I strongly encourage everyone to download an EXIF editor to be able to strip this information from pictures before uploading, and to turn off location tracking in their cameras and mobile phone photo applications to prevent the capture of that information in the first place.
It looks like there is a process for dealing with inaccurate No-Fly List information after all. You just need to become a billionaire and develop some very high level political connections.
This is just too good. It is a great example of where giving others power over your security, which they then centralize in a single place, leads to compromise with nasty failure modes.
In this case, a disgruntled former employee uses a system to disable over 1000 vehicles.
In this article “I don’t bleepin’ believe it” ComputerWorld reports on a UK insurer raising rates on social network users. The reason points back to something I have been talking about for some time. People post travel information to their social network sites. They say when they will be away from home, and for how long. This is perfect fodder for thieves, who can typically also collect enough information about the posters to identify them and find where they live.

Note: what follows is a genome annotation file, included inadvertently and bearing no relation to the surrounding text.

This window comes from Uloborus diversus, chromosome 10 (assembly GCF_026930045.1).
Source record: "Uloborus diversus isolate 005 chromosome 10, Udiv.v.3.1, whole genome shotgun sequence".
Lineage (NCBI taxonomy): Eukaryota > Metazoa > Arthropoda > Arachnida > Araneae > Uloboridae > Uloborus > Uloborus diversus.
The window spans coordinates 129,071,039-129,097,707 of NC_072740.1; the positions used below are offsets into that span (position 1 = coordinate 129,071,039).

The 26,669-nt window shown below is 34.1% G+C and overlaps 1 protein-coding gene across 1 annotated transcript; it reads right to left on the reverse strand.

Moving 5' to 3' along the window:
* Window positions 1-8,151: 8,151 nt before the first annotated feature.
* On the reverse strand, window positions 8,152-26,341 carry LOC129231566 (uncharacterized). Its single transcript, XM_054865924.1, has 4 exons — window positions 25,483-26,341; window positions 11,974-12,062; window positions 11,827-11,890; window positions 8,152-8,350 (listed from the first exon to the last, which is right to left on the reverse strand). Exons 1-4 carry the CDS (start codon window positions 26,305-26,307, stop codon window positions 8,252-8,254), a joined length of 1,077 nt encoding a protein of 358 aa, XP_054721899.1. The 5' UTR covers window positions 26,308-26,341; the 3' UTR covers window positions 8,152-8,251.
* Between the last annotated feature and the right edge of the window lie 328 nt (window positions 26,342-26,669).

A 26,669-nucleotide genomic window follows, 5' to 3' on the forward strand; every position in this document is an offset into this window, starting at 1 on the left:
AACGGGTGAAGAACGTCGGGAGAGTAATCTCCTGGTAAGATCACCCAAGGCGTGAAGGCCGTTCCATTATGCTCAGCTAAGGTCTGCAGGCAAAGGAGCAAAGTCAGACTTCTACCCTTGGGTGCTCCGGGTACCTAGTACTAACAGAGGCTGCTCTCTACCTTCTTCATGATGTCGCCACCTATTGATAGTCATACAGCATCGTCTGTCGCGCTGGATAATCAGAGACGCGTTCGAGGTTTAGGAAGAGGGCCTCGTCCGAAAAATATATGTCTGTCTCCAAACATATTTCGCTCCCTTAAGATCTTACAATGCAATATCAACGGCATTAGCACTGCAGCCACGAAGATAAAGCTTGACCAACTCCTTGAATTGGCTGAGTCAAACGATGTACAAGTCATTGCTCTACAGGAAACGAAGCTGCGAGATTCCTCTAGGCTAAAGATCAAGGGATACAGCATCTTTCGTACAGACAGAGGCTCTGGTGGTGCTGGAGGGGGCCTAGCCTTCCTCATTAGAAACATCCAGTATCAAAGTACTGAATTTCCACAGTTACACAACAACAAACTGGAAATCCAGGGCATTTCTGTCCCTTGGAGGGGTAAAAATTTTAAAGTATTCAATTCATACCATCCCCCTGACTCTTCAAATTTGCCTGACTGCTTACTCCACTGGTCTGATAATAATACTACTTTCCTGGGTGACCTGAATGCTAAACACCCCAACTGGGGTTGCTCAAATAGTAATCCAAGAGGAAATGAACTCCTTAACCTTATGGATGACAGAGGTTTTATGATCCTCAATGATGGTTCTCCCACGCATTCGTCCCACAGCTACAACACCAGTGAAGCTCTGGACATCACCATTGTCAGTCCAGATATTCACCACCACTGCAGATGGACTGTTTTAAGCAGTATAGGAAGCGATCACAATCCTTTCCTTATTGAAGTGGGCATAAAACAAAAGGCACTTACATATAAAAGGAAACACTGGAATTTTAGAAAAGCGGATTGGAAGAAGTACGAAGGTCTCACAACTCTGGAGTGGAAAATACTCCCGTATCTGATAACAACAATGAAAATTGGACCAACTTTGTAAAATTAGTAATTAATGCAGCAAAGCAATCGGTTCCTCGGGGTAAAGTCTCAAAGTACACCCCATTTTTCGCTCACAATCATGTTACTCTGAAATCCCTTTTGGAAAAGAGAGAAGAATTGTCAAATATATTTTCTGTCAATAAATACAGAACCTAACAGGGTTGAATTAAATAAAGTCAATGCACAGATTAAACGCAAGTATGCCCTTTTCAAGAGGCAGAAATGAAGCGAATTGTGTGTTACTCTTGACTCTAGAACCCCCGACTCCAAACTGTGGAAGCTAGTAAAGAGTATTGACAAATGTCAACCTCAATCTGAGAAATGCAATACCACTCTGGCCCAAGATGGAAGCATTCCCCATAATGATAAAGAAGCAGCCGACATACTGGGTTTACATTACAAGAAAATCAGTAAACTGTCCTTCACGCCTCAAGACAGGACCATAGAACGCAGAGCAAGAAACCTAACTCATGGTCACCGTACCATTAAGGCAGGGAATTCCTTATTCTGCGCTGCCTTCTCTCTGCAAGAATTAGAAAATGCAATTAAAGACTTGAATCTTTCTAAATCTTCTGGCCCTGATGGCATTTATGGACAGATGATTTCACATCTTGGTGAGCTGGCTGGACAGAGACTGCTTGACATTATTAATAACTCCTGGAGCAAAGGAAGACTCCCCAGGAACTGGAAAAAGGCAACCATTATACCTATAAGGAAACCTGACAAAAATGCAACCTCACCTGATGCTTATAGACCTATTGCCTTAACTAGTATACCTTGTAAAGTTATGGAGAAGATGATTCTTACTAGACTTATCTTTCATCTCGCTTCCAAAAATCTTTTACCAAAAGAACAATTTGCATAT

This is why I don’t blog, Twitter, or otherwise post about conferences I am going to, even though it would be great to use social networks to connect with folks at the conference or in the conference city.
Security guide to customs-proofing your laptop | The Iconoclast – politics, law, and technology – CNET News.comDeclan writes a witty and informative piece on securing a laptop against legals searches without cause at border crossings.
Tool Physically Hacks Windows – Desktop Security News Analysis – Dark ReadingI am not sure how this has been true for years, yet has received so little attention. This article discusses the fact that Firewire connections enable direct read and write to a computer’s RAM. In many ways, this is even better than the RAM persistence I blogged about a while back. It appears to be easy to write a script that would run on an iPod or other Firewire device which will allow you to grab passwords from memory, bypass login screens, and gain access to the local drive. The amazing thing about the memory access is that it actually bypasses the CPU entirely. Normal security software will not pick this up at all. PCMCIA and Firewire are designed to work this way. It is a “feature” not a “bug”. Never the less, it is a huge security issue. If your computer is under the physical control of another person, you are in trouble. Hard drive encryption is the solution, but only if the computer is OFF. If it is on, then the password can be grabbed from memory. There is really no solution to that problem.There are two actions one can take. First, you can physically disable your Firewire capability if you need to leave your computer running unattended. Second, you can make sure you never leave your computer running unattended in an insecure location, and that the hard drive is encrypted securely. This second suggestion is the same solution as for the RAM persistence attack.